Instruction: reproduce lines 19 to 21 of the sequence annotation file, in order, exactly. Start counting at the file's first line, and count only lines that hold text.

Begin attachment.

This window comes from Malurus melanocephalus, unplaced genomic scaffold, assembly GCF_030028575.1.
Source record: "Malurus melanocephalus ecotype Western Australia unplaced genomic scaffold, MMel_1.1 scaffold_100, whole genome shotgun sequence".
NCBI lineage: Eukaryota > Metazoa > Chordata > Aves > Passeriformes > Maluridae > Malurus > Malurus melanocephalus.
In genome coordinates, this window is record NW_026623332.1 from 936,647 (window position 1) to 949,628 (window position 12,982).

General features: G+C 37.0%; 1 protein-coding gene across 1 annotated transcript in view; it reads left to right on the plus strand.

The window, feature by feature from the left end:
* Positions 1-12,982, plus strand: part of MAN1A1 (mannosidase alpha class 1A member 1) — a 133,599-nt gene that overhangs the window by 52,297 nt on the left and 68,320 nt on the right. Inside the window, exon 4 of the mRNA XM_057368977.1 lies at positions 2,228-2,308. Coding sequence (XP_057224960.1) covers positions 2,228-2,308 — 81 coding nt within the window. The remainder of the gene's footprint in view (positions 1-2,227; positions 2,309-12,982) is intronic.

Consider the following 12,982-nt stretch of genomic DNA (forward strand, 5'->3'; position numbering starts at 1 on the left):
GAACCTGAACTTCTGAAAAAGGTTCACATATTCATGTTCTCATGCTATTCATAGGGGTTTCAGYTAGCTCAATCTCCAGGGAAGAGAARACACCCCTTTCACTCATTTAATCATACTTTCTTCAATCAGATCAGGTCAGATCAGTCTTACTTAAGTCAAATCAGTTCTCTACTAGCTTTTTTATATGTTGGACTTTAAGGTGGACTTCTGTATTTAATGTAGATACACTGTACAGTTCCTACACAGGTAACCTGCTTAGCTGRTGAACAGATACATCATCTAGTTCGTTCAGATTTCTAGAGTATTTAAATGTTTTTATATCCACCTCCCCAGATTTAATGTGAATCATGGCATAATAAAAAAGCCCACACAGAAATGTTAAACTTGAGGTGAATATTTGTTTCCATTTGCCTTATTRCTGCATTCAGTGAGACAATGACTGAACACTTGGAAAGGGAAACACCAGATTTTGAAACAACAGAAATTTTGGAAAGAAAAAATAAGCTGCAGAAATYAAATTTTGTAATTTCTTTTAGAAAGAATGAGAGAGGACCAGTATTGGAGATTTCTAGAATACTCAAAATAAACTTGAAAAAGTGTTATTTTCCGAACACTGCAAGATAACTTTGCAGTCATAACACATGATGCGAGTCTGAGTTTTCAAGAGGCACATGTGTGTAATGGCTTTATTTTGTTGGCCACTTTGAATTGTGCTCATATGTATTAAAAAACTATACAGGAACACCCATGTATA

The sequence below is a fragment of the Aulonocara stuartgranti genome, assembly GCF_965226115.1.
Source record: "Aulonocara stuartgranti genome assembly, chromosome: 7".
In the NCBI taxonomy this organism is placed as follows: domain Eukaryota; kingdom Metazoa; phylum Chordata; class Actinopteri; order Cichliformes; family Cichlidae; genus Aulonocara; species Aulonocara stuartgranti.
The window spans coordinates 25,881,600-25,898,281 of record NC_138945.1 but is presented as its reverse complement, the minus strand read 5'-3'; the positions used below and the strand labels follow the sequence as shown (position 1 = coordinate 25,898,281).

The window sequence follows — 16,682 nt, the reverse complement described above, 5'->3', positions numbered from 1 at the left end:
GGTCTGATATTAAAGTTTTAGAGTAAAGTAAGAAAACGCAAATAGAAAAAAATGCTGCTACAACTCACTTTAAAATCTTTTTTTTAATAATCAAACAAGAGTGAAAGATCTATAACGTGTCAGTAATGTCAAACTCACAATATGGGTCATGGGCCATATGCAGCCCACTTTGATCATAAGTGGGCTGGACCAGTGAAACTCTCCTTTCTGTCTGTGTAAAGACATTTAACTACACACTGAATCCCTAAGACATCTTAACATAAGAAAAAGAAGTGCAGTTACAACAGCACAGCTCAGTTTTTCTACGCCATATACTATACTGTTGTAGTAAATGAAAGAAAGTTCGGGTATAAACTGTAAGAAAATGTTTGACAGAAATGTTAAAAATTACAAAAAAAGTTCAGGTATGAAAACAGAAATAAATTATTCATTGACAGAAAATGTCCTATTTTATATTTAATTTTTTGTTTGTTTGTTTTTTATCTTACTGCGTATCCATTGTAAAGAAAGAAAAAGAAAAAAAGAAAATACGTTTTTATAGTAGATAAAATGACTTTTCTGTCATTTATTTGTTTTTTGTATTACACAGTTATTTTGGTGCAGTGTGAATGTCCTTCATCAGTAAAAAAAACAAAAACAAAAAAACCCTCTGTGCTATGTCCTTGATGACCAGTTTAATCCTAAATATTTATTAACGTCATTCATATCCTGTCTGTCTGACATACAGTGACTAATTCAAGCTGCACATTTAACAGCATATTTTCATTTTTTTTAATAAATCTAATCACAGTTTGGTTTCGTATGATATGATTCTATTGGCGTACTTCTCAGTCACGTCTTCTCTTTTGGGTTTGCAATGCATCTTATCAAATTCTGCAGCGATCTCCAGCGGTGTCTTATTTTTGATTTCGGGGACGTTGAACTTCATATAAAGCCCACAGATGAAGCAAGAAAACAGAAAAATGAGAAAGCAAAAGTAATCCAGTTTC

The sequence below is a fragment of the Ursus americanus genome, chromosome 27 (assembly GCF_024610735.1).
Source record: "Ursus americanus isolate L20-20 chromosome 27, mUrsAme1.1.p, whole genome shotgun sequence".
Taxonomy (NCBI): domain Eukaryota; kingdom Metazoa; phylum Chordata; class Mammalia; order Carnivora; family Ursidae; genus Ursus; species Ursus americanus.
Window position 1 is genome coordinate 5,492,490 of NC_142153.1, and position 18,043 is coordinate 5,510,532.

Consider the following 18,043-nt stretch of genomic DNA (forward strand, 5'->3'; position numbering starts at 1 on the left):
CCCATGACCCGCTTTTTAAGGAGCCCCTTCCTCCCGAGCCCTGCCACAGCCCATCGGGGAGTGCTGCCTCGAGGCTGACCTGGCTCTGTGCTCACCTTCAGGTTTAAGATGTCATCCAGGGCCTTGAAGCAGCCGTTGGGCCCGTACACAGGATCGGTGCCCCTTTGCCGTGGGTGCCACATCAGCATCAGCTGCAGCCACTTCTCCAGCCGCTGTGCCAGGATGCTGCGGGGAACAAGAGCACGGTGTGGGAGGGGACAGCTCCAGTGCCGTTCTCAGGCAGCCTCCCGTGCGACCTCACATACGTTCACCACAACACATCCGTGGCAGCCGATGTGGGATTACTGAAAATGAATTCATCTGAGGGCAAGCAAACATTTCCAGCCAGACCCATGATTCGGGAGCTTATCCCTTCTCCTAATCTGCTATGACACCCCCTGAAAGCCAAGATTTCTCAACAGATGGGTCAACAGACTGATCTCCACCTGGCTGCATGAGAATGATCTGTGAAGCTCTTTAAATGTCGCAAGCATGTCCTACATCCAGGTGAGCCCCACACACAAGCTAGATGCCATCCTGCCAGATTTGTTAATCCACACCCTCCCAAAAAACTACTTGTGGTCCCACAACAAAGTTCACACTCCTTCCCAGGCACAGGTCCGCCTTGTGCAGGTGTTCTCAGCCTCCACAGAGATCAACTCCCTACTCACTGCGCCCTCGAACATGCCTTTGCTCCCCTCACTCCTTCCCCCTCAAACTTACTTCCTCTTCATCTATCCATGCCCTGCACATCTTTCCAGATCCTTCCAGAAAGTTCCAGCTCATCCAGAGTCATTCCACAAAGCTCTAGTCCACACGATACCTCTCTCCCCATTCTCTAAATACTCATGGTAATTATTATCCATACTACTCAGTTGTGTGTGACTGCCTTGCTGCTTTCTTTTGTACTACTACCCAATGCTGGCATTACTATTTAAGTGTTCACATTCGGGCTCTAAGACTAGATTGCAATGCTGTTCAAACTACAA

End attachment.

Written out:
Window position 1 is genome coordinate 5,492,490 of NC_142153.1, and position 18,043 is coordinate 5,510,532.

Consider the following 18,043-nt stretch of genomic DNA (forward strand, 5'->3'; position numbering starts at 1 on the left):
CCCATGACCCGCTTTTTAAGGAGCCCCTTCCTCCCGAGCCCTGCCACAGCCCATCGGGGAGTGCTGCCTCGAGGCTGACCTGGCTCTGTGCTCACCTTCAGGTTTAAGATGTCATCCAGGGCCTTGAAGCAGCCGTTGGGCCCGTACACAGGATCGGTGCCCCTTTGCCGTGGGTGCCACATCAGCATCAGCTGCAGCCACTTCTCCAGCCGCTGTGCCAGGATGCTGCGGGGAACAAGAGCACGGTGTGGGAGGGGACAGCTCCAGTGCCGTTCTCAGGCAGCCTCCCGTGCGACCTCACATACGTTCACCACAACACATCCGTGGCAGCCGATGTGGGATTACTGAAAATGAATTCATCTGAGGGCAAGCAAACATTTCCAGCCAGACCCATGATTCGGGAGCTTATCCCTTCTCCTAATCTGCTATGACACCCCCTGAAAGCCAAGATTTCTCAACAGATGGGTCAACAGACTGATCTCCACCTGGCTGCATGAGAATGATCTGTGAAGCTCTTTAAATGTCGCAAGCATGTCCTACATCCAGGTGAGCCCCACACACAAGCTAGATGCCATCCTGCCAGATTTGTTAATCCACACCCTCCCAAAAAACTACTTGTGGTCCCACAACAAAGTTCACACTCCTTCCCAGGCACAGGTCCGCCTTGTGCAGGTGTTCTCAGCCTCCACAGAGATCAACTCCCTACTCACTGCGCCCTCGAACATGCCTTTGCTCCCCTCACTCCTTCCCCCTCAAACTTACTTCCTCTTCATCTATCCATGCCCTGCACATCTTTCCAGATCCTTCCAGAAAGTTCCAGCTCATCCAGAGTCATTCCACAAAGCTCTAGTCCACACGATACCTCTCTCCCCATTCTCTAAATACTCATGGTAATTATTATCCATACTACTCAGTTGTGTGTGACTGCCTTGCTGCTTTCTTTTGTACTACTACCCAATGCTGGCATTACTATTTAAGTGTTCACATTCGGGCTCTAAGACTAGATTGCAATGCTGTTCAAACTACAA